They’re Back

I intended to visit the slough early yesterday. After too many grey days the sun was finally shining. Perfect conditions. But it was for naught. By the time I got there clouds had buried the sun and a biting north wind made it hard to hold the camera.

As I was about to pack it in and head for home I heard a familiar song — a male red-winged blackbird announcing his return. He was clinging to a cattail, resplendent in his shiny coat, red and yellow shoulder pads shining in the low light.

Then a second and a third male began to call. A chorus of I’m-here-this-is-my-territory. Although the females may not arrive for another week or so, these fellows are already staking claims.

The sight and sound of such charming birds made for a perfect morning after all. 🙂

Red-winged blackbird and cattails

Red-winged blackbird   Agelaius phoeniceus

Shooting Stars

Almost missed them this year.

Found a few bright blooms still hanging on. The rest have succumbed to heat and dryness, blooming quickly, making seeds, then retiring from the field.

Glad I found you.

Shooting star   Dodecatheon radicatum


Meet the only North American amphibian who lives north of the Arctic Circle.

Not this little guy — he lives in my garden — but his cousins in Alaska and northern Canada. Each winter the wood frog does something seemingly impossible: It freezes and thaws several times.


Incredible? Yup. Wood frogs hibernate near the ground surface, often under leaf litter. As the air temperature drops, so does their body temperature.

If you find one of these frogs during a cold spell you might think it was dead. No heart beat. No blood flow. No brain activity. Drop him on something hard and he’ll go clunk.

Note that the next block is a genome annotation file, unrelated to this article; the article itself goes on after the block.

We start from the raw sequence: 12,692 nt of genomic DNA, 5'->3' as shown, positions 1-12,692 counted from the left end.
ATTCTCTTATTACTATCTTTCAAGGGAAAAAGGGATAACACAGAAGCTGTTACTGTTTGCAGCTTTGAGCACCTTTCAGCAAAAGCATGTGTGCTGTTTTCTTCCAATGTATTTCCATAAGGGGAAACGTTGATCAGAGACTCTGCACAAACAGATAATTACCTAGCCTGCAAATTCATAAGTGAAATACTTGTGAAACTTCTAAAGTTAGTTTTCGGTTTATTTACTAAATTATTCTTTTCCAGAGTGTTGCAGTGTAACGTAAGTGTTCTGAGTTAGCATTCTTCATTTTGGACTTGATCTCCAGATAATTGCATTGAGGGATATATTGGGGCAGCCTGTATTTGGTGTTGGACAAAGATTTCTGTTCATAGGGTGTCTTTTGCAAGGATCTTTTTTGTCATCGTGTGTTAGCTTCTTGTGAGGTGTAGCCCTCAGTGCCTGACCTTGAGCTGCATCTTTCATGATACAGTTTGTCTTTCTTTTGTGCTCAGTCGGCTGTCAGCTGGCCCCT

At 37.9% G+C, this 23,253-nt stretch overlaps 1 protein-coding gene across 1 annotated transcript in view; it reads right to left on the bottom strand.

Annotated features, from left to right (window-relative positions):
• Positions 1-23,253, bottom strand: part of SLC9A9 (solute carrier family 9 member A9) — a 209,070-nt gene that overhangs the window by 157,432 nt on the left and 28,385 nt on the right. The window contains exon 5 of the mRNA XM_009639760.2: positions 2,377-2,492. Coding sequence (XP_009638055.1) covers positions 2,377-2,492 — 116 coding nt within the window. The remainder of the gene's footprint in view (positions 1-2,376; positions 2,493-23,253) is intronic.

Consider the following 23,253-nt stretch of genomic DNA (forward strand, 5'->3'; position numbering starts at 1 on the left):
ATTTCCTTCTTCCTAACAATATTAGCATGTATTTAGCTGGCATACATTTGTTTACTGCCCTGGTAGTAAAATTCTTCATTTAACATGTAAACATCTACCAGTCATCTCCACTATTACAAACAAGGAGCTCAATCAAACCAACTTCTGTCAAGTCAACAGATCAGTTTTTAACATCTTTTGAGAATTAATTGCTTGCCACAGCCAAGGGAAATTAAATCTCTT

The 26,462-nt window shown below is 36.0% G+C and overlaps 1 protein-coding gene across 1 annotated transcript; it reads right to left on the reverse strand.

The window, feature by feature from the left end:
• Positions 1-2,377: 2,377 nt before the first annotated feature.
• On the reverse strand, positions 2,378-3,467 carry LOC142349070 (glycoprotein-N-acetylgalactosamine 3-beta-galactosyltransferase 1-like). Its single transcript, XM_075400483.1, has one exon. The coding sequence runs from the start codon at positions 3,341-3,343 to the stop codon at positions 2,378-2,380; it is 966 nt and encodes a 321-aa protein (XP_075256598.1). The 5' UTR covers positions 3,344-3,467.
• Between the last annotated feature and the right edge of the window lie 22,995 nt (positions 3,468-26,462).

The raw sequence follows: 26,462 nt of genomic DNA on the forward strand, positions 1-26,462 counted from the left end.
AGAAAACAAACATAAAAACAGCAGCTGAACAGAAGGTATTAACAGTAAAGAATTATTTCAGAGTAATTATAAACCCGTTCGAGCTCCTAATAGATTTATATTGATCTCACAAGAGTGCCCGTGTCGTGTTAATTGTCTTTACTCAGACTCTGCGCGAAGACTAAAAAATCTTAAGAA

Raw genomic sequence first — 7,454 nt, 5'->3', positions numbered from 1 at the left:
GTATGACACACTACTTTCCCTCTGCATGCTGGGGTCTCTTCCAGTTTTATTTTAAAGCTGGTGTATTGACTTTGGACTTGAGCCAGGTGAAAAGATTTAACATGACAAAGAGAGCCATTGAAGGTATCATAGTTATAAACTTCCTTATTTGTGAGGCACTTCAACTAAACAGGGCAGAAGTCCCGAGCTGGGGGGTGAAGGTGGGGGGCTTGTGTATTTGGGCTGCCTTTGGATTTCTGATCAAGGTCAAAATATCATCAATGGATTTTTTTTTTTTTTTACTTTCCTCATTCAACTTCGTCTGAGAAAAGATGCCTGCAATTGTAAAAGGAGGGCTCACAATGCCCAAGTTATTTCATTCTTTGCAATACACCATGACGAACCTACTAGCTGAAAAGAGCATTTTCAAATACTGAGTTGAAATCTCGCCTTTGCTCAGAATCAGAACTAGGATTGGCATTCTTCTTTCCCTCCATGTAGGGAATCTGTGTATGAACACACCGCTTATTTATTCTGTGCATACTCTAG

Yet as the air warms up, so does he. This can happen repeatedly during the winter and no harm done.

Pretty impressive for a guy that eats snails, worms and insects. Clever little bandit.

P.S. Like to know how they do it?

Wood frog   Rana sylvatica

Just Because

This unplanned shot didn’t seem special when I took it. Just another bunch of dandelions gone to seed in the lane.

Back at the computer, however, it popped off the screen. I fell in love with the crisp outlines, the bright colours, the dark background.

Even the ordinary can surprise us.

Common dandelion   Taraxacum officinale

Fly By

The wild roses put on a colourful show this spring — their pink blossoms dot roadsides, fence lines and wooded areas.

I got quite used to finding a small longhorn beetle in almost every flower. But when I noticed a not-quite open blossom that looked black inside I came up short.


It was filled with flies!

Were they feeding? Mating? Staying warm?

Moments later they were gone and I was left to ponder the mystery.

Prickly rose   Rosa acicularis


This wild twining honeysuckle is betwixt and between.

It can’t make up its mind if it wants to twine around the pine tree or just loaf along the ground. Its stems are weak and the sections between the nodes are hollow. Which may explain its lack of enthusiasm for heights.

That said, it obviously hasn’t read the book that says it can climb 5 metres or more (about 15 feet) on trunks of deciduous trees. Maybe it’s allergic to pine.

Nature can be a puzzlement.

Twining honeysuckle   Lonicera dioica var. glaucescens

Drift Line

The magical space between high and low tides is one of my favourite places.

Twice a day the push-and-pull of the sea brings discoveries. Glass floats. Fishing line. Driftwood. Shells. Seaweed. Broken bottles. Litter.

On one recent trip I found a nearly complete shell of a red rock crab. In life it is mostly red, except for the black tip on each claw. But the open, empty shell is worthy of a painter’s palette — red, orange, yellow, mauve, brown, white.

Who would have guessed?